French beans

French beans

On the down side, the cabbages, cauliflowers and turnips are looking decidedly sorry for themselves. Although I’ve managed to cut down the slug population a little, the ones I have left are definitely sneaking out for a midnight snack still. There lies my slight dilemma. Do I cut my losses and have all the ropey-looking stuff out, or do I leave them in to act as sacrificial veggies?

Because if the slugs are eating them, they’re staying away from my good stuff for now.

Tom Tatos

Not having a greenhouse at present, I’m growing my tomatoes in a sunny spot, in growbags outside. There are three varieties – Tigerella which should be stripy (clue’s in the name), cherry tomatoes for salads, and the one I’m most interested to see the results of – sons of Beefy. Well, OK, that’s not the Latin name, but these plants were grown from the seeds I saved from my biggest, beefiest beef tomato last year. I’m hoping for some whoppers!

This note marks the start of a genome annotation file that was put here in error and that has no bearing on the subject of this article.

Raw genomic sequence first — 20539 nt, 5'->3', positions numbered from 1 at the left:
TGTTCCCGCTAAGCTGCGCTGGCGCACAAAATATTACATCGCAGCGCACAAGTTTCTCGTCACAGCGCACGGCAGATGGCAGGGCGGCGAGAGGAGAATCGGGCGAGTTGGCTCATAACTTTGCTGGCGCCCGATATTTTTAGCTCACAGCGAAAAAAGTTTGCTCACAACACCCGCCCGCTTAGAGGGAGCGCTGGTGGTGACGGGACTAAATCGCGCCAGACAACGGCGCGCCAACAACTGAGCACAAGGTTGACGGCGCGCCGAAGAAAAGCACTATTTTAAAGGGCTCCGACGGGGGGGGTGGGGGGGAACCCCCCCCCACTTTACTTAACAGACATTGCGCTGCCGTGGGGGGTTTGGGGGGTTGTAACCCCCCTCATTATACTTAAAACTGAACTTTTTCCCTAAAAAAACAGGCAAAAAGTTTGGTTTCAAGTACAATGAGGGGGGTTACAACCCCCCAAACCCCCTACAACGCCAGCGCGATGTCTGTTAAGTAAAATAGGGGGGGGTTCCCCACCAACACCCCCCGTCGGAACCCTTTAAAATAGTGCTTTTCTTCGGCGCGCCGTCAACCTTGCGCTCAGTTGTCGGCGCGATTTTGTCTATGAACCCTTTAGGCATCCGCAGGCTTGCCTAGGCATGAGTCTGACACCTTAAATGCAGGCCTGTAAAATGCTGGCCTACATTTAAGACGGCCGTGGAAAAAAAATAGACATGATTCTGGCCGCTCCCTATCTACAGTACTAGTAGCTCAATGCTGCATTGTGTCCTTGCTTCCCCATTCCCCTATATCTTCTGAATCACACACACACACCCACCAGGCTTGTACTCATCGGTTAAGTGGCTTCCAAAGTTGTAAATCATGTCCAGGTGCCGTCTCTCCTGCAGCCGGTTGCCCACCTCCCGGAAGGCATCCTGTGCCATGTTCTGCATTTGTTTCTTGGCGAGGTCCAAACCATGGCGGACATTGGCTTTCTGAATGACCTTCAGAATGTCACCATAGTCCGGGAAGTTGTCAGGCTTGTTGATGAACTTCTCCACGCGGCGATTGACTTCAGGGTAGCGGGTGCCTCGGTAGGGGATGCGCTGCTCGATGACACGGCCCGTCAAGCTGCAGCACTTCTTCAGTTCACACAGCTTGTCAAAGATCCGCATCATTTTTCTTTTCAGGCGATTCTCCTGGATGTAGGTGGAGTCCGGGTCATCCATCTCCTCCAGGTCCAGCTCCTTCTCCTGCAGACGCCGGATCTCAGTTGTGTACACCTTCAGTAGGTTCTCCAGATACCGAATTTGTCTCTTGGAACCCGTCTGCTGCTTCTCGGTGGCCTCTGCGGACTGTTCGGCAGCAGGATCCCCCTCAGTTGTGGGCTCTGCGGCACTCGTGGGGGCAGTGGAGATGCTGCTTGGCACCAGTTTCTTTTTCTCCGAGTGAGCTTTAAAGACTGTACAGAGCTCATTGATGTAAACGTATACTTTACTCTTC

So far, so good. They are all appear healthy and strong and I’ve already spotted my first tomato hanging provocatively from one of the branches. I’ve been diligently nipping out the bits that grow in the ‘V’  between the stem and the leaves, so the plants funnel all their energy into producing fruits and the air circulates more freely around them. It’ll soon be time to begin their feeding regime too. Exciting stuff.

Recently having a drink with a friend, the conversation inevitably turned to gardening, and he asked me, “What do you reckon to those Tom Tato thingies?”